Thursday, October 7, 2010


I ate the most delicious appley-apple tonight. I picked it out from Dean & Delucas in SoHo. As I rifled through the baskets of organic apples, it struck me how our perception of "produce beauty" makes us believe we can predict how something will taste, like an apple.

I was eating on the go so I didn't want big bruised soft spots therefore, I fussed. Apples dappled with spots and imperfections, soft cratered edges and beautifully crafted blemishes. So why didn't it look appetizing?

I picked a nice looking apple with a name I didn't recognize touting a mouth-watering description.

I bit into my nameless apple. My mouth was literally shocked with the sweet tartness that radiated from the crisp, juicy flay of apple.

Which brings me to my issue with "apples". You know, the rosy, monotone "apples" soldiered up side-by-side and stacked pyramid-style at your local grocer. It's beautiful, yes. I admit nothing makes me happier than a visit to whole foods with neatly stacked produce and spotlessly clean isles. But even a Whole Foods apple just tastes like... flavorless, watery "apple".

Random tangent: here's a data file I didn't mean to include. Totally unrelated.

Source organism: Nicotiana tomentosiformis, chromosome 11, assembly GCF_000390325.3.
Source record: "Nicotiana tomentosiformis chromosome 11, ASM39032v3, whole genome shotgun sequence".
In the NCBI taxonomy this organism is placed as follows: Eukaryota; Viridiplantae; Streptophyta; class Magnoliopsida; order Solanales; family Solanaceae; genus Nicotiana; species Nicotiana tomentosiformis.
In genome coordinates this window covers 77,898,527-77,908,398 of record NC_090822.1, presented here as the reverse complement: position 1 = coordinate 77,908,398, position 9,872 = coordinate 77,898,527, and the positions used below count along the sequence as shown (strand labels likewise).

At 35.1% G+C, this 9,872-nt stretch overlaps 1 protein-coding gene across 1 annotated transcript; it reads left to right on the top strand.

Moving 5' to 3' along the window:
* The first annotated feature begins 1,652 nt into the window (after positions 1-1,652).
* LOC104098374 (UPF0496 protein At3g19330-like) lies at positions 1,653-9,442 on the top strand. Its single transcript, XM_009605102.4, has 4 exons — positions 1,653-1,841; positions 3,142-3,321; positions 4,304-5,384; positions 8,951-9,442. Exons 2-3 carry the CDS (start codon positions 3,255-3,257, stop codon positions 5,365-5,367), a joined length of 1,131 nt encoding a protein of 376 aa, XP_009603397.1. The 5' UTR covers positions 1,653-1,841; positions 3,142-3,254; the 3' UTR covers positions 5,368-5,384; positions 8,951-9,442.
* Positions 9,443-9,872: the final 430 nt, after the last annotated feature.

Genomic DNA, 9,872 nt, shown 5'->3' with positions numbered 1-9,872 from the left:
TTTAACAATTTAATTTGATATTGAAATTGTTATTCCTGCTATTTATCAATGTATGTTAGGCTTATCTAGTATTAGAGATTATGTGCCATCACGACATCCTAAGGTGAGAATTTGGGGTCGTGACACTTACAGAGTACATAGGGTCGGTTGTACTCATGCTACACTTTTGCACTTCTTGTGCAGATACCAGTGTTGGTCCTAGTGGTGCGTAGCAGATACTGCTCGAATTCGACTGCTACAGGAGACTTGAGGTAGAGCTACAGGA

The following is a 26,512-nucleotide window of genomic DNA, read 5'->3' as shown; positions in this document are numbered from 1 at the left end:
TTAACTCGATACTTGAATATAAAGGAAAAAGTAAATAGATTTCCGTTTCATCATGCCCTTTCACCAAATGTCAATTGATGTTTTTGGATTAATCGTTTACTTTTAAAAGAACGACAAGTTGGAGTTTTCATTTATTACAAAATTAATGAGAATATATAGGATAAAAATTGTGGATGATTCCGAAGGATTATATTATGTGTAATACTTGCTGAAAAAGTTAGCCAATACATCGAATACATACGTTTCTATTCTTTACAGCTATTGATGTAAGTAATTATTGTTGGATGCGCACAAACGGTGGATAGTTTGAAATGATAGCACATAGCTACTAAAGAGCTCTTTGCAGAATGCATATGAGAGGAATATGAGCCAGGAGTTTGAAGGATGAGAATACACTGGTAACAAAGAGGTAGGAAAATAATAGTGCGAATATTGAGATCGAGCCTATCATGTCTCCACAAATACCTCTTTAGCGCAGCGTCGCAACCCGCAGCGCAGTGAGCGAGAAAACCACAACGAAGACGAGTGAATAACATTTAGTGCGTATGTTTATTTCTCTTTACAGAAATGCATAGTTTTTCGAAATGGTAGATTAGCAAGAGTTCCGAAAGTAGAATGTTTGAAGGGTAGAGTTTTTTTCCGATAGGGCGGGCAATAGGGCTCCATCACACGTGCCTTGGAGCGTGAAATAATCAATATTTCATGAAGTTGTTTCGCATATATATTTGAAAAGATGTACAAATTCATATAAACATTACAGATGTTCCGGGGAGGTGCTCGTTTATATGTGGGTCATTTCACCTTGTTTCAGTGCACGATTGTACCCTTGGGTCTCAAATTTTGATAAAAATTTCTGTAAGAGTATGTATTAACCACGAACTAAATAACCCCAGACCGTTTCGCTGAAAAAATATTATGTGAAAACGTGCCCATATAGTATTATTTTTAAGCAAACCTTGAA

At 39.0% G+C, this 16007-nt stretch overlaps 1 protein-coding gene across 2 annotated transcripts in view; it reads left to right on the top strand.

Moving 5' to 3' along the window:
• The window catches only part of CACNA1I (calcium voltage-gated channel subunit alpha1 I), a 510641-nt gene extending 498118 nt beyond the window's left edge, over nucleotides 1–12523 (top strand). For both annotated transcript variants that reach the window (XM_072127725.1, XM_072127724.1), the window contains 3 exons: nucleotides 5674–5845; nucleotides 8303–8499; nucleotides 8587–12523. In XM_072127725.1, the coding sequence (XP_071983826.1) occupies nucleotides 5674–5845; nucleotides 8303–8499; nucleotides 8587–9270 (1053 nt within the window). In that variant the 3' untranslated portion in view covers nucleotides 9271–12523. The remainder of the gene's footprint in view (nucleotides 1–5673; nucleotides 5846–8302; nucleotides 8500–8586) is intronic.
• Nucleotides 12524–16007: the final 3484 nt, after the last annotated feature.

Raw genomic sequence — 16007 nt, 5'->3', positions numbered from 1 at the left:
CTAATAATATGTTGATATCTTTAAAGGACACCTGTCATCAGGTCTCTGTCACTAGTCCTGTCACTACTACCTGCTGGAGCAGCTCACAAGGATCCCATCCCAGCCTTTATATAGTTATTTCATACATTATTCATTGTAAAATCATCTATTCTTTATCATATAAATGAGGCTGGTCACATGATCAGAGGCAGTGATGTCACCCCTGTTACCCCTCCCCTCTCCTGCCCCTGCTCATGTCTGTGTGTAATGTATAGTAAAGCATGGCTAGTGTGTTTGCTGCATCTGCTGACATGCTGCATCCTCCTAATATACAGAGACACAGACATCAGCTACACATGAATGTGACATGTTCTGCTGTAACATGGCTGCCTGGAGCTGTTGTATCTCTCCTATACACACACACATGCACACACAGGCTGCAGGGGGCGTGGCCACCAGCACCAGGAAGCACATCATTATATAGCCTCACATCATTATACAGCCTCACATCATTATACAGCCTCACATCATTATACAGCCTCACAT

Much like my farmers market sweet potato tastes richer and slightly nutty. It might not be as polished and uniform, but it is healthy and you can actually eat the skin because you're not ingesting pesticides.

So leave my apple rippled with yellow, rose, burgundy and pea. Show me where the vine attached to the tree and where it nestled against another, brother apple, vine-ripening to the point of a bruised side where the two hung touching, rib-to-rib.

Spare me the poisonous pesticides and tasteless fruits humorously called "apple". It tastes better and it's saving our earth, our oceans and our bodies.